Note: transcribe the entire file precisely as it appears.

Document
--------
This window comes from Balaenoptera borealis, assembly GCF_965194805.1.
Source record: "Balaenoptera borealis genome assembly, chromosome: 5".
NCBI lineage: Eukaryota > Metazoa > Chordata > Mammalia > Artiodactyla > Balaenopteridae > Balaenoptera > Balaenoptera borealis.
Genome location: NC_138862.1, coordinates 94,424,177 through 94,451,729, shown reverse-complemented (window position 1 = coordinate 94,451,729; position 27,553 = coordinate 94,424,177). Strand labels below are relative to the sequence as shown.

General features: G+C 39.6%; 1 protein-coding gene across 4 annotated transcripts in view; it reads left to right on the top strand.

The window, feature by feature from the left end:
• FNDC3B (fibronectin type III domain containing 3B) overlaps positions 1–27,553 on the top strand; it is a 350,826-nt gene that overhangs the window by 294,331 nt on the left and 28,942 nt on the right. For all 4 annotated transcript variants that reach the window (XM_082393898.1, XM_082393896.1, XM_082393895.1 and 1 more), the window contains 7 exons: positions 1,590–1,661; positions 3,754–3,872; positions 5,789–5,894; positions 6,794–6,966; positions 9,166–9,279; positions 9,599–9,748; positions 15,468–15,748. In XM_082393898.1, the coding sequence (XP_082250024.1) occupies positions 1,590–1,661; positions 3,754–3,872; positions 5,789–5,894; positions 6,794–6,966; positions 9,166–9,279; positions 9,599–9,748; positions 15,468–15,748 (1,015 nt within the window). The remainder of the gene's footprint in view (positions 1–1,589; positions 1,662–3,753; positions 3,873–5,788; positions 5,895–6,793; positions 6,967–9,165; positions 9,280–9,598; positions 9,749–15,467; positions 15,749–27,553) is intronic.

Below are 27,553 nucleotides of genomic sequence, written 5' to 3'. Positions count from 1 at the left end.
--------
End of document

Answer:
This window comes from Balaenoptera borealis, assembly GCF_965194805.1.
Source record: "Balaenoptera borealis genome assembly, chromosome: 5".
NCBI lineage: Eukaryota > Metazoa > Chordata > Mammalia > Artiodactyla > Balaenopteridae > Balaenoptera > Balaenoptera borealis.
Genome location: NC_138862.1, coordinates 94,424,177 through 94,451,729, shown reverse-complemented (window position 1 = coordinate 94,451,729; position 27,553 = coordinate 94,424,177). Strand labels below are relative to the sequence as shown.

General features: G+C 39.6%; 1 protein-coding gene across 4 annotated transcripts in view; it reads left to right on the top strand.

The window, feature by feature from the left end:
• FNDC3B (fibronectin type III domain containing 3B) overlaps positions 1–27,553 on the top strand; it is a 350,826-nt gene that overhangs the window by 294,331 nt on the left and 28,942 nt on the right. For all 4 annotated transcript variants that reach the window (XM_082393898.1, XM_082393896.1, XM_082393895.1 and 1 more), the window contains 7 exons: positions 1,590–1,661; positions 3,754–3,872; positions 5,789–5,894; positions 6,794–6,966; positions 9,166–9,279; positions 9,599–9,748; positions 15,468–15,748. In XM_082393898.1, the coding sequence (XP_082250024.1) occupies positions 1,590–1,661; positions 3,754–3,872; positions 5,789–5,894; positions 6,794–6,966; positions 9,166–9,279; positions 9,599–9,748; positions 15,468–15,748 (1,015 nt within the window). The remainder of the gene's footprint in view (positions 1–1,589; positions 1,662–3,753; positions 3,873–5,788; positions 5,895–6,793; positions 6,967–9,165; positions 9,280–9,598; positions 9,749–15,467; positions 15,749–27,553) is intronic.

Below are 27,553 nucleotides of genomic sequence, written 5' to 3'. Positions count from 1 at the left end.